Friday, July 12, 2024

As 7 a.m. approached on Sunday, a crowd of runners stumbled blearily off the Staten Island Ferry in fleece blankets and body glitter. The blankets were for warmth, and the body glitter for morale to help them through the 26.2 miles that lay ahead.

With energy gels and bodega coffees in hand, the crowd made its way to Fort Wadsworth, where thousands of runners congregate each year before running the New York City Marathon.

Speed demons wearing Nike Vaporflys and short-shorts mingled with casual runners wearing “Monsters, Inc.” onesies. Some used their attire to make political statements — flags were plentiful — or personal ones like “It’s my birthday,” which was scrawled in rainbow Sharpie on the T-shirt of a freshly minted 27-year-old. Runners tossed extra layers into donation bins as the morning heated up.

Alexi Pappas, the filmmaker and former Olympian, said she was cheered to see the self-expression on display within a sport that could sometimes feel “very furrowed-brow and grit-forward.” Red and blue bows cascaded past a tattoo of the Olympic rings on her bicep. “I believe that joy and performance are not mutually exclusive,” she said.

Below, a twirl through some of the best looks at the starting line.

Adam Tjolle, 53; and Simon Waterhouse, 53
Edinburgh, Scotland, and Newmarket, England

Where did the hats come from?
A.T.: We studied in veterinary school together and just met up here to do the marathon. We thought it would be fun to have some veterinary reference.

How did you decide who would be the horse, and who would be the cow?
S.W.: I’m a horse veterinarian.

Are you going to keep them on for the whole race?
A.T.: Yeah.

S.W.: I’ve run in a Spider-Man outfit and in a Buzz Lightyear outfit. So the hat is easy.

Do you think you’ll be the fastest runner dressed as a cow today?
A.T.: I hope so. That’s the record I’m going for.

S.W.: It’s a small field.

Malina Roberts, 38

Tell me about your nails.
Since I started doing marathons, me and one of my friends started doing nail tributes. We’re usually repping New York City, and we’ll put how many miles we’re doing. When I did the Tokyo marathon, I put Tokyo on my nails. And I did Berlin too.

How many marathons have you done?
This will be my seventh. And my fourth in New York.

What’s the strangest thing you’ve seen someone wear to run a marathon?
It’s more about what they’re not wearing. I see a lot of people not wearing shoes. I wonder what that’s about. It’s like, they’ve got a little relationship with the Earth.

Stephen Zachensky, 32
Westchester, N.Y.

How’d you choose your outfit?
The jorts are just because I’m ready to party.

Are they made of denim?
Absolutely not. I thought about running in jeans, but then I compromised with these bad boys.

Did you do any training runs in them?
No. These are like a tuxedo. You only break them out for the big occasion.

Marlinda Francisco, 43; and Mika Shaw, 31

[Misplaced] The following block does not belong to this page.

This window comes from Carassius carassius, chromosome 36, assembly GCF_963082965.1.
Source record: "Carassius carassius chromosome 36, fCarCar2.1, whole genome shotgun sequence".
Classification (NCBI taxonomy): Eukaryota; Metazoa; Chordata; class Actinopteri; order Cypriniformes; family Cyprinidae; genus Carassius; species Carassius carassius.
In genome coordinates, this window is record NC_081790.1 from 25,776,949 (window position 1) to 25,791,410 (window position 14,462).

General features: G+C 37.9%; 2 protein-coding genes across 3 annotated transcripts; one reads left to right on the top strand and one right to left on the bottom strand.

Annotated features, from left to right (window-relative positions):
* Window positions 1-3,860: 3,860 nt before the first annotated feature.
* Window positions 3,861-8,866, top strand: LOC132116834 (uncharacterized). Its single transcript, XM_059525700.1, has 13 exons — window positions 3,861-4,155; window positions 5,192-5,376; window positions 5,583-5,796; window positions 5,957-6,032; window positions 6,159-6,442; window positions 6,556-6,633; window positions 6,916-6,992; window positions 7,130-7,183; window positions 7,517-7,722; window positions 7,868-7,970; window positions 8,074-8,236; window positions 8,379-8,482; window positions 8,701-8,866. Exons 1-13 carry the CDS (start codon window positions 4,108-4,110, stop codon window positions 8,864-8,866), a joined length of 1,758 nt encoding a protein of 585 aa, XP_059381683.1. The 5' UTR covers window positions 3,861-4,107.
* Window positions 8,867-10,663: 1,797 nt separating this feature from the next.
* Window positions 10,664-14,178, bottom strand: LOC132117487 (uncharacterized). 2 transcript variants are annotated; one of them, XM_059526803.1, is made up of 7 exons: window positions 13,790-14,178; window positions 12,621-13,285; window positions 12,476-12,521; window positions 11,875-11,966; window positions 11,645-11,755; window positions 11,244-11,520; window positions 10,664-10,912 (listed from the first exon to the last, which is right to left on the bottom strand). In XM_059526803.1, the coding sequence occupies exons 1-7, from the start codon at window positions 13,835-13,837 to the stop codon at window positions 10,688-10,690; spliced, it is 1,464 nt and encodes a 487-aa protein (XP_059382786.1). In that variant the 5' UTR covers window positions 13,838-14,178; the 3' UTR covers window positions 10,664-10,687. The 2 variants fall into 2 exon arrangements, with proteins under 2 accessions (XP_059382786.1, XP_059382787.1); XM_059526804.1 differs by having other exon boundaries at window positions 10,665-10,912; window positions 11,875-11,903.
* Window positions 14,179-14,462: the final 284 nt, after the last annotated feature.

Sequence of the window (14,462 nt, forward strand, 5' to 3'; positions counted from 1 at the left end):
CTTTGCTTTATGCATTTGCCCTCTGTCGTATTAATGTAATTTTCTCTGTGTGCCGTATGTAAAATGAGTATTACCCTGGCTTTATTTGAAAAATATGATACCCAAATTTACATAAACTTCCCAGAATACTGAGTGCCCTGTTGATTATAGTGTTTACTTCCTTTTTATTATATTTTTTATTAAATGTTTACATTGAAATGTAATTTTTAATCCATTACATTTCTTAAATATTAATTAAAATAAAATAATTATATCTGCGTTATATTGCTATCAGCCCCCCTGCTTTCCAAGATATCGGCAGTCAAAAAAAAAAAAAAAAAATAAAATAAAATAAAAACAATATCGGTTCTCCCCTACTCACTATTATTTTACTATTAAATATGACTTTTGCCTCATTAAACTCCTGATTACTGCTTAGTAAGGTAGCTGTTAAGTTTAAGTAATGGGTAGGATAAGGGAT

Tucson, Ariz. and Ogden, Utah

Tell me about what you’re wearing today.
M.F.: We are part of the Native Women Running team. Our ribbon skirts represent who we are. Each of us has a different color. We’re representing our families and our different tribes.

M.S.: They’re usually longer, but for our run we made them a little bit shorter.

Do you often wear this necklace when you run?
M.F.: In the Tohono O’odham Nation, the seashell necklace is what we wear as we’re running. It reminds us that our men used to run to the ocean and bring back seashells. The seashells also remind us how the ocean sounds as we’re running.

Masashi Kondo, 55

Do you usually run dressed as Pikachu?
Yes. I first wore a costume for a run 19 years ago, and I got a lot of applause.

Are you going to wear this the whole time?
I’m going to take it off during the run. If there’s a child, I will give it to them.

What do you do with the Pikachu hand puppet?
Give high-fives.

Alexi Pappas, 33
Los Angeles

Has the way you’ve dressed for races changed during your running career?
Even when I was competing very hard at the Olympic level, the way I chose makeup and chose my clothes felt like a way of staying on my own team. I first wore glitter on my face three New York City marathons ago, when I was coming back from a really serious hamstring surgery. I wanted people to know that I was OK, and I wanted to remind myself to have fun.

Where did you get a shirt with so many bows?
It’s from a brand that also makes dresses for lizards. To me it says that you can try hard but have a sense of humor and have fun. And feel fabulous.

Mark Aaron Polger, 49

What made you choose tie-dye for the marathon?
I wear this every single day. It’s not a marathon thing.

Oh! What is it about tie-dye, then?
I’ve had a lot of loss in my life, and tie-dye makes me happy. Same with running. Running is therapeutic, even though I’m going to be running really, really slowly.

Interviews were edited and condensed for clarity.

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